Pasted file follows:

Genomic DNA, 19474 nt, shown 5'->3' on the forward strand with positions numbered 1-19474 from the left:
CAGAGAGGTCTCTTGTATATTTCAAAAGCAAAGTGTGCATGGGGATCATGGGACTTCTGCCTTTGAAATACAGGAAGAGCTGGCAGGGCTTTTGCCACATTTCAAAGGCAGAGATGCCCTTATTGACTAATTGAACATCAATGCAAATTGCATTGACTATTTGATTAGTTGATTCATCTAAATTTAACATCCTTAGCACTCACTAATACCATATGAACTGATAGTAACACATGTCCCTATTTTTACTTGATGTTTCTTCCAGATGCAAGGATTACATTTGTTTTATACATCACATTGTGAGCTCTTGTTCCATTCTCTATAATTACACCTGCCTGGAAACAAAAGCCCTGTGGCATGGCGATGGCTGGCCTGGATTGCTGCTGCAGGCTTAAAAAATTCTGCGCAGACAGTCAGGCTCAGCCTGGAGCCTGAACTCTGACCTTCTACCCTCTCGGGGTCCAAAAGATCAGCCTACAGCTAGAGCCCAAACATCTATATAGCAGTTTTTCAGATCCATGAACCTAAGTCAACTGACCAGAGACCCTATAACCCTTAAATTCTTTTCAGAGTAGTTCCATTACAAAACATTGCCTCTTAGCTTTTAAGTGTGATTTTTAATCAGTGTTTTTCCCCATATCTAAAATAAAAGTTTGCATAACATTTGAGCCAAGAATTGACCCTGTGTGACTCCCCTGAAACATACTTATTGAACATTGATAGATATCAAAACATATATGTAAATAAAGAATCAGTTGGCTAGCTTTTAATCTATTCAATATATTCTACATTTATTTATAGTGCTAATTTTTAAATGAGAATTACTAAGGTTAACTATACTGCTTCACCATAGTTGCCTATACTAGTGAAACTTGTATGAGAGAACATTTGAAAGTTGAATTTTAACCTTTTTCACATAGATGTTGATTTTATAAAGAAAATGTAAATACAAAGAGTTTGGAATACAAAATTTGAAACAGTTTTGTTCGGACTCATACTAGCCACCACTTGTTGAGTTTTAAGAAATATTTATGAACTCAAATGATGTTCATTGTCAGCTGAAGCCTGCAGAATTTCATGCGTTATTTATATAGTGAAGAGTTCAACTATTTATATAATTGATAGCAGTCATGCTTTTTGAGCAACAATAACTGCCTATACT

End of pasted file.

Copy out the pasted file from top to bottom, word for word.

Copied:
Genomic DNA, 19474 nt, shown 5'->3' on the forward strand with positions numbered 1-19474 from the left:
CAGAGAGGTCTCTTGTATATTTCAAAAGCAAAGTGTGCATGGGGATCATGGGACTTCTGCCTTTGAAATACAGGAAGAGCTGGCAGGGCTTTTGCCACATTTCAAAGGCAGAGATGCCCTTATTGACTAATTGAACATCAATGCAAATTGCATTGACTATTTGATTAGTTGATTCATCTAAATTTAACATCCTTAGCACTCACTAATACCATATGAACTGATAGTAACACATGTCCCTATTTTTACTTGATGTTTCTTCCAGATGCAAGGATTACATTTGTTTTATACATCACATTGTGAGCTCTTGTTCCATTCTCTATAATTACACCTGCCTGGAAACAAAAGCCCTGTGGCATGGCGATGGCTGGCCTGGATTGCTGCTGCAGGCTTAAAAAATTCTGCGCAGACAGTCAGGCTCAGCCTGGAGCCTGAACTCTGACCTTCTACCCTCTCGGGGTCCAAAAGATCAGCCTACAGCTAGAGCCCAAACATCTATATAGCAGTTTTTCAGATCCATGAACCTAAGTCAACTGACCAGAGACCCTATAACCCTTAAATTCTTTTCAGAGTAGTTCCATTACAAAACATTGCCTCTTAGCTTTTAAGTGTGATTTTTAATCAGTGTTTTTCCCCATATCTAAAATAAAAGTTTGCATAACATTTGAGCCAAGAATTGACCCTGTGTGACTCCCCTGAAACATACTTATTGAACATTGATAGATATCAAAACATATATGTAAATAAAGAATCAGTTGGCTAGCTTTTAATCTATTCAATATATTCTACATTTATTTATAGTGCTAATTTTTAAATGAGAATTACTAAGGTTAACTATACTGCTTCACCATAGTTGCCTATACTAGTGAAACTTGTATGAGAGAACATTTGAAAGTTGAATTTTAACCTTTTTCACATAGATGTTGATTTTATAAAGAAAATGTAAATACAAAGAGTTTGGAATACAAAATTTGAAACAGTTTTGTTCGGACTCATACTAGCCACCACTTGTTGAGTTTTAAGAAATATTTATGAACTCAAATGATGTTCATTGTCAGCTGAAGCCTGCAGAATTTCATGCGTTATTTATATAGTGAAGAGTTCAACTATTTATATAATTGATAGCAGTCATGCTTTTTGAGCAACAATAACTGCCTATACT